The Detroit News

Marisa Schultz

Mackinac Island — A panel of prominent GOP politicos and strategists kicked off the Michigan Republican Leadership Conference cautioning about divisions within the political party and urging it to soften its tone.

Fred Davis, ad man for Gov. Rick Snyder’s “one tough nerd” campaign in 2010, said he is worried about the split between traditional Republicans and the tea party movement.

“A divided party is not going to win,” said Davis, chairman of founder of Strategic Perception Inc., who was also the creator of Pete Hoekstra’s Chinese-themed 2012 Super Bowl ad for U.S. Senate that was panned as racially insensitive.

The panelists highlighted the tensions within the Republican Party that are playing out at the biennial confab as tea party activists launch challenges to Michigan incumbent politicians, non-interventionists battle the more hawkish wing on U.S. foreign wars and party leaders weigh how much they can undermine Obamacare, the president’s signature health care plan.

Davis and other panelists warned the tone of Republican candidates matter and political hopefuls need to work harder to overcome perceptions they are “mean,” “heartless” and “rich.” Fred Wszolek, GOP strategist who works for Attorney General Bill Schuette, said the party is “mumbling” and not united about what it stands for aside from jettisoning Obamacare.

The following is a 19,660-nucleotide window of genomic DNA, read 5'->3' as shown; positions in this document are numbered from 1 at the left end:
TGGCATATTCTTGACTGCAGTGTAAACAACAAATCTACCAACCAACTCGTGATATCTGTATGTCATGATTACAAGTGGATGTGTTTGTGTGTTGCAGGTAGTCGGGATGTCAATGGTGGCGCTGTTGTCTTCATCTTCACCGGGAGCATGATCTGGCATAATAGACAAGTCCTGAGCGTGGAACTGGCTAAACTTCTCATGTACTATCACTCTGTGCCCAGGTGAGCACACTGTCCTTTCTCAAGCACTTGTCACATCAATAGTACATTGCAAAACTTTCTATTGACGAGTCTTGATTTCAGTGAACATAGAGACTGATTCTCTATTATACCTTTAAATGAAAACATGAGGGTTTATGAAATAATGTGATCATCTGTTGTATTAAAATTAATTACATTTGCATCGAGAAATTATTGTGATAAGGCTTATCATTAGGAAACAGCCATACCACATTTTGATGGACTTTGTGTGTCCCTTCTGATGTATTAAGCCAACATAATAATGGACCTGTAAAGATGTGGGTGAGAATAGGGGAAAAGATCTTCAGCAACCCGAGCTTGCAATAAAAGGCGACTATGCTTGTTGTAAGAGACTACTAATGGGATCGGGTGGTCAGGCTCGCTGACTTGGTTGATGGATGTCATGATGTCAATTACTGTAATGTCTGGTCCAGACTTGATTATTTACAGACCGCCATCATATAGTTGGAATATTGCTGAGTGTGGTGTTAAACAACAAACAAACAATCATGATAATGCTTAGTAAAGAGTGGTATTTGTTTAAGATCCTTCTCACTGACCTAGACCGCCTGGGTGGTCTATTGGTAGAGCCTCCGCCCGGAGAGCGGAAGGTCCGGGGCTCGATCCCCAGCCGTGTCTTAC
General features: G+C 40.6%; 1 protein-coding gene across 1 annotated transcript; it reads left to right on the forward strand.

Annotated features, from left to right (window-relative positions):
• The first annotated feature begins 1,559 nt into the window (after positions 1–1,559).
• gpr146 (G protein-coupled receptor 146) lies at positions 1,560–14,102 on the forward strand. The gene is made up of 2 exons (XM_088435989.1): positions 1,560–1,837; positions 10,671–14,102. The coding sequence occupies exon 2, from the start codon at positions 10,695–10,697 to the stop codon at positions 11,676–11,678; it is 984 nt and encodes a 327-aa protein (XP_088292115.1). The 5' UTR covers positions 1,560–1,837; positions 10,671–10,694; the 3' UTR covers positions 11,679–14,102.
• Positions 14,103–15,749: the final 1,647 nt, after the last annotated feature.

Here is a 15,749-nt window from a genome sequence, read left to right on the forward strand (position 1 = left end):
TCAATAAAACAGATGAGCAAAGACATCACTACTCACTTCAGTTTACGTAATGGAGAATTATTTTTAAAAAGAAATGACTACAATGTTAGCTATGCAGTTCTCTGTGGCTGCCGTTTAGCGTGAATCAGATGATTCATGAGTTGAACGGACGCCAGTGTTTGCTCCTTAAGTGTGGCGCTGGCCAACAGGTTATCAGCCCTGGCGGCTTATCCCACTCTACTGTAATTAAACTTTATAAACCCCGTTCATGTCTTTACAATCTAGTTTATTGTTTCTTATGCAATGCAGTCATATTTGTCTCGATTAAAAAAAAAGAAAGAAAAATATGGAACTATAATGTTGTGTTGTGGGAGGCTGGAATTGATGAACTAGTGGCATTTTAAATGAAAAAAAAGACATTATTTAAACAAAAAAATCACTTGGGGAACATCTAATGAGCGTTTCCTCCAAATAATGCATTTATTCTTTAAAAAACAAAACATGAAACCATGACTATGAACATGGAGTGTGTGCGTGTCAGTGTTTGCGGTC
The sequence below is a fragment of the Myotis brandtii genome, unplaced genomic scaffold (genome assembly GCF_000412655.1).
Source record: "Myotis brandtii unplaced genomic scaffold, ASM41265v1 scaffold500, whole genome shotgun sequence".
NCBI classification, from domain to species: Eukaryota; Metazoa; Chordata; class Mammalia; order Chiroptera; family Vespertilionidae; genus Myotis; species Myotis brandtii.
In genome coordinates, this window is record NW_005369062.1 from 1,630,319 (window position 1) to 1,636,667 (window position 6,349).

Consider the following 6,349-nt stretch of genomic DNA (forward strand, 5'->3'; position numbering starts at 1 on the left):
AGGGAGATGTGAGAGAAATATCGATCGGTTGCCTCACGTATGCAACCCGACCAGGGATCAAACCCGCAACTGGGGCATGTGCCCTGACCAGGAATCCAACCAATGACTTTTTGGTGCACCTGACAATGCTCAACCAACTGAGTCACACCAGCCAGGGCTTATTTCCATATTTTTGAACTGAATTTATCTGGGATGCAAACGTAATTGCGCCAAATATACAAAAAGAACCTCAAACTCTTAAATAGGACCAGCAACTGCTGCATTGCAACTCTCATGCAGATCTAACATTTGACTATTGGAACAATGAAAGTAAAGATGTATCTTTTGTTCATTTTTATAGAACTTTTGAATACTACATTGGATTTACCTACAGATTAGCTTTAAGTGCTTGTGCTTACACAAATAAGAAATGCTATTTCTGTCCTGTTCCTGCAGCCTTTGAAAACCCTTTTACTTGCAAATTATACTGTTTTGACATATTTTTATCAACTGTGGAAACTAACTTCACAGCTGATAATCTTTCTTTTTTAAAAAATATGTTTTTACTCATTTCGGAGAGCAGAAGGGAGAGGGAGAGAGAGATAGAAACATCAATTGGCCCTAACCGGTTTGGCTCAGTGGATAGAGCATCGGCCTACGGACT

He warned some candidates with “terrible” skills in an era of 24-hour surveillance have been making it more difficult for the party. “I wish they would just fake a heart attack and throw themselves down on the floor,” Wszolek said, “because the Democrats have gotten very skilled on capitalizing (on) one person’s gaffes.”

On Friday, House Republicans voted for the 42nd time to eliminate Obamacare, this time as a condition to fund the government beyond Sept. 30, when money runs out and the government faces shutdown. Democrats have chided the party for playing politics with the nation’s economy on a bill the president will veto. All nine Michigan House Republicans members voted to defund the health care law.

Jeff Larson, former chief of staff for the Republican National Committee, told the audience Republicans need to be realistic.

“We are not going to win the battle of defunding Obamacare or shutting down the government,” Larson said. “… People have to realize that we really only control the House of Representatives.”

Dave Doyle, a former Michigan GOP chairman, noted the party can appeal to a younger audience and broader populations by softening its language on issues such as gay marriage.

“We can still be successful by holding to your principles. You just have to take a different tone when you are talking,” Doyle said.

Anne Hathaway, former chief of staff for the Republican National Committee, said since the 2012 presidential election, the party is doing better on grassroots activism. But she acknowledged Republicans should be worried if Hillary Clinton is the Democratic presidential nominee in 2016.

“It’s scary,” Hathway said of the movement to elect the first woman president. “I believe it could be another phenomenon election.”

Originally posted by The Detroit News

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